The use of electrical pulses in sea-fishing is now banned in Belgian waters, Flemish minister for agricultural Koen Van den Heuvel has announced.
Fishing boats using the method send electrical pulses into the sea-bottom, which makes fish living in the sediment rise up and makes them easier to catch with trawler nets. However opponents argue that the fish can be injured, and the practice disturbs the sea-bottom to the detriment of other life in which the boats have no interest.
The practice has been banned in theory in the EU since 1998, but continues in the North Sea under a specific derogation, which is due to run out in 2021. Countries were given the possibility to adopt a voluntary ban from 14 August. Belgium, like France, has now anticipated the Europe-wide ban. Only Dutch boats will continue to use electricity from now on.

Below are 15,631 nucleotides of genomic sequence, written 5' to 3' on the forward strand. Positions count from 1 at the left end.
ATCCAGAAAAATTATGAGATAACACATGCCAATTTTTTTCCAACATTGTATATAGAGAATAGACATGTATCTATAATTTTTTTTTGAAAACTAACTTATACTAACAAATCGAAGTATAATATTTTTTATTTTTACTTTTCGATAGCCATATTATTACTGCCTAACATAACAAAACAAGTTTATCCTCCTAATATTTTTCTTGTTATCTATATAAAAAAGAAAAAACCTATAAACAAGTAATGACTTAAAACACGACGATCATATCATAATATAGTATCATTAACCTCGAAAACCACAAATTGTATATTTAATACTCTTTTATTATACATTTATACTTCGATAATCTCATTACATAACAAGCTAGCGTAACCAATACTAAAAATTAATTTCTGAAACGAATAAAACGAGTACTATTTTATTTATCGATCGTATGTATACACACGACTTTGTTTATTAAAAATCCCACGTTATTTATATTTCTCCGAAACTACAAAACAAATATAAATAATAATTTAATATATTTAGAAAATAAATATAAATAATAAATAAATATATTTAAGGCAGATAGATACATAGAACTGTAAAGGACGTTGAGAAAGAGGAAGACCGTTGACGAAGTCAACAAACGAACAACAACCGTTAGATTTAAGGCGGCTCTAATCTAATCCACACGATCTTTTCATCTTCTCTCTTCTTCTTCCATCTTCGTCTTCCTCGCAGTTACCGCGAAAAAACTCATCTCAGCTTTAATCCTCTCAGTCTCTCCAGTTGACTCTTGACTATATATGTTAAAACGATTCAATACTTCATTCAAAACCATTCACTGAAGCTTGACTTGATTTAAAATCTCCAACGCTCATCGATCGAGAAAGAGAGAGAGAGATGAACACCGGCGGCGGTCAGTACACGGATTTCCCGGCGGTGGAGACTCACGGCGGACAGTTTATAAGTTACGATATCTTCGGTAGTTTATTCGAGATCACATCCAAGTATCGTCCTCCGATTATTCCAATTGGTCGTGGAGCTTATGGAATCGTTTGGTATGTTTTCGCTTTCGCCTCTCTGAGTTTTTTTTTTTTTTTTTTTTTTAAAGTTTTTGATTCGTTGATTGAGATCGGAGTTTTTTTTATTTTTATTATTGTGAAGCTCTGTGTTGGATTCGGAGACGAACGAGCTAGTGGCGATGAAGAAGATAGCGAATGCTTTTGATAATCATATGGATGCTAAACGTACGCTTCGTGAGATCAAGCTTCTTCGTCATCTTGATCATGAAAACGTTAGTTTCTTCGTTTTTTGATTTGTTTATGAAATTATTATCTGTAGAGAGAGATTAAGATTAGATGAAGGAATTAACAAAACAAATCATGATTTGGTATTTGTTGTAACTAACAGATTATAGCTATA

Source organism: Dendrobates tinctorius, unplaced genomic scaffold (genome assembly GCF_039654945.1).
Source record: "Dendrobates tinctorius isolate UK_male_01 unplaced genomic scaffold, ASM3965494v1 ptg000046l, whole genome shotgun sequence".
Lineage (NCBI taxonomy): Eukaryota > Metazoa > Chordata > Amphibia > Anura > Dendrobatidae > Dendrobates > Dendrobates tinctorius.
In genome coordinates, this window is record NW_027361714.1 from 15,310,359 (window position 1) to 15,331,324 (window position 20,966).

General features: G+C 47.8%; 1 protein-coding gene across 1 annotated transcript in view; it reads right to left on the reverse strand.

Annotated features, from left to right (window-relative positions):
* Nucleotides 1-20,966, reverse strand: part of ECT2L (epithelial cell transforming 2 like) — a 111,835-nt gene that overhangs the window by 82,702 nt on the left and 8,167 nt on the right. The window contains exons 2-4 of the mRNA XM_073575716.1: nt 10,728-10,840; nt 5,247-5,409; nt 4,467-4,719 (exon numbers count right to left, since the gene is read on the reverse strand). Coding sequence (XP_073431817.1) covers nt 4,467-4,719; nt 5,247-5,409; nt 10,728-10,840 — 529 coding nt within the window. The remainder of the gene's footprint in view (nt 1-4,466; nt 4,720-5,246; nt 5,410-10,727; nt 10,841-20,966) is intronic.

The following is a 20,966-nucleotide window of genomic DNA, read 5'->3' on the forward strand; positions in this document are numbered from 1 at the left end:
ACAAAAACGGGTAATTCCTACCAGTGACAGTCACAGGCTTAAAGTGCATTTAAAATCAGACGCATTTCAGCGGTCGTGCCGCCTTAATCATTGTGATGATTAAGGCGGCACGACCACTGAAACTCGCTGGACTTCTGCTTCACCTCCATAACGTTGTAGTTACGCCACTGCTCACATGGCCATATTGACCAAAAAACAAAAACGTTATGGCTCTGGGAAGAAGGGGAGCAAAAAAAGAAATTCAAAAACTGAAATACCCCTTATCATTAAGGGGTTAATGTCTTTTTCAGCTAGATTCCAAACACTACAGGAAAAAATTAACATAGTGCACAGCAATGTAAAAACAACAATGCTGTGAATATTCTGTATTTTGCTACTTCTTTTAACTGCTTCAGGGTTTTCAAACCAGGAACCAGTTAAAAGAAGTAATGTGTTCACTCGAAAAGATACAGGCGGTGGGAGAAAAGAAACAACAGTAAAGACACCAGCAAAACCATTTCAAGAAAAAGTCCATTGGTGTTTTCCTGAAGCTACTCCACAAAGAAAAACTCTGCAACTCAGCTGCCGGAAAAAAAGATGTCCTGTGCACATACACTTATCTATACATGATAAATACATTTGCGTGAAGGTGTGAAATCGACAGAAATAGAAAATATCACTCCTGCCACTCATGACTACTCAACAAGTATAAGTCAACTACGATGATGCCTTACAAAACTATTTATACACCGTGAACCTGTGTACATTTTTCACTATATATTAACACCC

The practice is now banned in Belgian waters up to 12 miles (22.2km) from the coastline.
Meanwhile Belgian fishing boats are to take part in the internation Fishing for Litter action, which involves them bringing to land any rubbish they pick up in their nets, instead of dumping it back into the sea as at present. Boats will receive large rubbish bags from the Flemish fisheries cooperative which they can bring back to land, where the waste will be sorted and recycled where possible.
Since 2016, fishing boats have worked under an agreement where they engage to bring their own waste on land to be treated, and each boat signed up for that initiative pays a sum each year to the cooperative.
Fishing for Litter takes that one step further to include waste picked up in nets. “We’re taking an enormous step forward,” one crew member, Pedro Rappé, told the professional newsletter VILT. “The aim is for it to become a natural reflex for waste that doesn’t belong at sea to be sorted and brought to the dock at the end of a fishing trip.”
The project has the backing of the European, federal, Flemish and West Flanders authorities.